All maps are simplified to some extent, but topological maps abandon the idea of showing quantified information and just visually represent basic relationships between things – the most famous example is probably the London Underground map, which is a highly simplified representation of London’s metro rail network. In that map, you can’t tell anything about the distance between places, but you can tell roughly where they are in relation to each other and where they are in relation to the city itself. Fundamentally, the cartographer can choose to put anything they wish on a map, using physical things to contain and contextualise whatever they’re mapping – here’s a map showing places in Europe that have “saintly” place names, for example. The cartographer is highlighting the number and distribution of places with “saintly” names, but he could have also chosen to highlight just places with “saintly” names with over 10,000 people, or towns that have a “saintly” name but don’t actually have a church, or ones that have only been founded since the year 2000. Anything at all, basically. I find that really exciting.
Field Notes chose to focus on the shape of the coastline, at a scale which removes most of the intricate detail. The contour lines are there to represent land and its rough, rather than exact, elevation. The reticle crosses represent the sea, but don’t indicate anything other than that (such as depth, for example). I think that is a very good thing. The edition is called “Coastal” and it really prioritises that feature. Interestingly, I think the only notebook that is instantly recognisable is the one from the East set with Florida on it. You can tell the difference between the East and West coastlines (by the positioning of the land and sea on each of the sets) but it’s difficult to make out where exactly on each coastline each notebook is from a glance.
Anyway, it’s vindicating as a geographer to see cartography being celebrated in this way (at university, we were a supposedly doing a degree in colouring in, sad face). And I know that Field Notes don’t tend to do things by halves, so I wondered how far they went with cartography. Is the Coastal edition cartographically driven, or straight-up graphically driven? What, if any, logic is there behind the contour intervals? I actually wrote to the Field Notes team to ask them about this, and I got a helpful email back from Bryan Bedell:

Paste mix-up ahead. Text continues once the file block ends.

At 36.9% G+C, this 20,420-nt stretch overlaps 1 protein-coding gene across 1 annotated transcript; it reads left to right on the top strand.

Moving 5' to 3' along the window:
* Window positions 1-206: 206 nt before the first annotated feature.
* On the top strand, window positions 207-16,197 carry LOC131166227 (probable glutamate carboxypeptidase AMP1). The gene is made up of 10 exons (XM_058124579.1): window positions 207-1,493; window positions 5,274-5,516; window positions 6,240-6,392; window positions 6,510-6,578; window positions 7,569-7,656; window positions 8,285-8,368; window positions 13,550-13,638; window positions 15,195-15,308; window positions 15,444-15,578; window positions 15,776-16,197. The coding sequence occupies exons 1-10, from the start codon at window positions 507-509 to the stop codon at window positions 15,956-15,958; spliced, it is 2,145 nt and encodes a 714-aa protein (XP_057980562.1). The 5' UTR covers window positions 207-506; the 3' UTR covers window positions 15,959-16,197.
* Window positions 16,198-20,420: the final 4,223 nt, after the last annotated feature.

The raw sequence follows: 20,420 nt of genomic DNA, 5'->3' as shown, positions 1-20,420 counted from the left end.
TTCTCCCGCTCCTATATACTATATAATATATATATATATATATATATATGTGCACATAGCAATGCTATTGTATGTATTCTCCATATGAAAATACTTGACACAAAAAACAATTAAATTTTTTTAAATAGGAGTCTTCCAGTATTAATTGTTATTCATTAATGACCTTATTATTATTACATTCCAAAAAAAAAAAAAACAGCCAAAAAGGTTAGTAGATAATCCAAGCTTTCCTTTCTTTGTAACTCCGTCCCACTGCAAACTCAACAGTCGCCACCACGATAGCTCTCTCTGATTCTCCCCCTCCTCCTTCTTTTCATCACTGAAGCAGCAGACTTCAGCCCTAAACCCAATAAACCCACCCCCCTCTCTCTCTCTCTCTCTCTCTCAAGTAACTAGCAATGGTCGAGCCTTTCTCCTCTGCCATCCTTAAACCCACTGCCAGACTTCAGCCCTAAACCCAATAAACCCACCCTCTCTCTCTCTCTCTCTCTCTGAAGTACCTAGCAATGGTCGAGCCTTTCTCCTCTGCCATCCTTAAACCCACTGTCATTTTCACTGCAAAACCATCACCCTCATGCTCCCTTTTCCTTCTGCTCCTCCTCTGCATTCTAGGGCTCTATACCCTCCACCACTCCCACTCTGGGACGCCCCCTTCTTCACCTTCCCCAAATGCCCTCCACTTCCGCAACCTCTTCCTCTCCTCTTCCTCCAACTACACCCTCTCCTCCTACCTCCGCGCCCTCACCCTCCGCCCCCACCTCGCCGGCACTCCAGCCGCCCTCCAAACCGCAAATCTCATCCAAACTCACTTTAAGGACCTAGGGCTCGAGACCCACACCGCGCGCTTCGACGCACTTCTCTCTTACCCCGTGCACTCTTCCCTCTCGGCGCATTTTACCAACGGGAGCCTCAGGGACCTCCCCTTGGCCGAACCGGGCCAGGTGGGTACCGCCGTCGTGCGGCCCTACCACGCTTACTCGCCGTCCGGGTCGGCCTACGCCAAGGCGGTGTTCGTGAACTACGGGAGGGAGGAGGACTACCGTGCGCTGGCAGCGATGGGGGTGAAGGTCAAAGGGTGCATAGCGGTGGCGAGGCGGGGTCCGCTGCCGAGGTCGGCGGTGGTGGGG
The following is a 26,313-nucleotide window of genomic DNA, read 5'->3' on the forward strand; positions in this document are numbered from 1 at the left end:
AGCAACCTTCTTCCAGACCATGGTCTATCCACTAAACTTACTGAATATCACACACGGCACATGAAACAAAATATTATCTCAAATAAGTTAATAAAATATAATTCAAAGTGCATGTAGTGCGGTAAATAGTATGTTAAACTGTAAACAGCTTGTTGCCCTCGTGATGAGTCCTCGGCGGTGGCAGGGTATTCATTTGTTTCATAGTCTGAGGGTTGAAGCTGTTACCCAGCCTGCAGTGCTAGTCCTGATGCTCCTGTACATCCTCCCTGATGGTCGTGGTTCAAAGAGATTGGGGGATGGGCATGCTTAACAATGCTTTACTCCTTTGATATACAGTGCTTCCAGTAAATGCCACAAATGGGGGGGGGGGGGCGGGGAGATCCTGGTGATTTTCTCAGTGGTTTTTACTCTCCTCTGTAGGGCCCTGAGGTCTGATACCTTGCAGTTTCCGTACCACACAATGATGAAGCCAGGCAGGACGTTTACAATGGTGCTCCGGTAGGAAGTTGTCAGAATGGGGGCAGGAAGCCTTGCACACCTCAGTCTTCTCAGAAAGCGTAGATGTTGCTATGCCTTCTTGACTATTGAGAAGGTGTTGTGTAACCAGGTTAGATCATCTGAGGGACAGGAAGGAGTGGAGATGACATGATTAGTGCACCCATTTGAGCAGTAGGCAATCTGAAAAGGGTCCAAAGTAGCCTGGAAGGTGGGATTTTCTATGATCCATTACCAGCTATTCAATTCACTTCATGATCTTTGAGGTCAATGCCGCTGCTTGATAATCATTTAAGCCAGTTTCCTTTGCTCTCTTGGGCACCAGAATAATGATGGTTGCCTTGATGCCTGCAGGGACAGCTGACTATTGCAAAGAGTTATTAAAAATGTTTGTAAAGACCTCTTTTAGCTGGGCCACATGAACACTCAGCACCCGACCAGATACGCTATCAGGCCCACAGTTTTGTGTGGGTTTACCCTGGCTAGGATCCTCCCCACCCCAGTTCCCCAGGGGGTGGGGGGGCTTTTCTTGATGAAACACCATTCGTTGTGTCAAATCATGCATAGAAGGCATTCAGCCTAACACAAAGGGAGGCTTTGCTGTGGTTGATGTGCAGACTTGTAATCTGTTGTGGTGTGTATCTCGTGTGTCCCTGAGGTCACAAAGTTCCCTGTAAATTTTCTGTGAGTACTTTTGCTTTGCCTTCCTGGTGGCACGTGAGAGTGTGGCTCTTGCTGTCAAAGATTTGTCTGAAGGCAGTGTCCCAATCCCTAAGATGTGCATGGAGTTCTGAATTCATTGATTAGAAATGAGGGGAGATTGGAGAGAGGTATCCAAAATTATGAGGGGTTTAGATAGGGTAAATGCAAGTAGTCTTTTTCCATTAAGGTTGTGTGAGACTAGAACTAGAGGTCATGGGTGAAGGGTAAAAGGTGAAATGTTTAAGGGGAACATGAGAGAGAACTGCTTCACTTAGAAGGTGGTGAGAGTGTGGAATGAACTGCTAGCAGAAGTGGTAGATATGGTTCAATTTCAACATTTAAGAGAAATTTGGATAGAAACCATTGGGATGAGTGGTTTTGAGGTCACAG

We started with a stock vector outline map of the United States from an older project, it didn’t include the few bits of Canadian and Mexican coastline we needed, so i matched up overlays of other maps to trace those small bits, then we experimented with cropping out the sections needed, we tried it a lot of ways, (we tried to include the Gulf Coast, but that just didn’t work practically).The edges of the books do line up and the coast should be accurate, but to make the design/printing work, the coastline needed to be centered down the middle of the book, so we did rotate things a bit, and if I remember correctly, to make the full coastlines fit just right, the scale of the East coast is about 90% of the West Coast.
After that was nailed down, we added the ‘ripples,’ ‘reticles,’ and contour lines. Aesthetically, the contour lines needed to be exaggerated and stylized quite a bit, so those were hand-drawn (well, tablet-drawn, loosely based on real elevation changes from regional maps.
Thanks for asking, ha, it was a lot of work so I’m glad people seem to be enjoying them!
On appearances alone, this is probably my favourite edition since Shenandoah (my all time favourite). I’ve seen some thoughts that the internal reticle grid is quite dark, so I can’t wait to start using these so I can see how Coastal works for me and my writing setup. Also, my query to Field Notes was driven by pure curiosity, and not some issue with the coastline maps – I’m fully aware that these aren’t going to be replacing Google Maps anytime soon! Considering all of this and my query is just a bit of fun. Can we start a new aesthetic category called cartostationery now please?
(Also, I just noticed that Cult Pens tweeted the arrival of the Coastal edition to its warehouse, with this amusing picture checking the science of the edition… )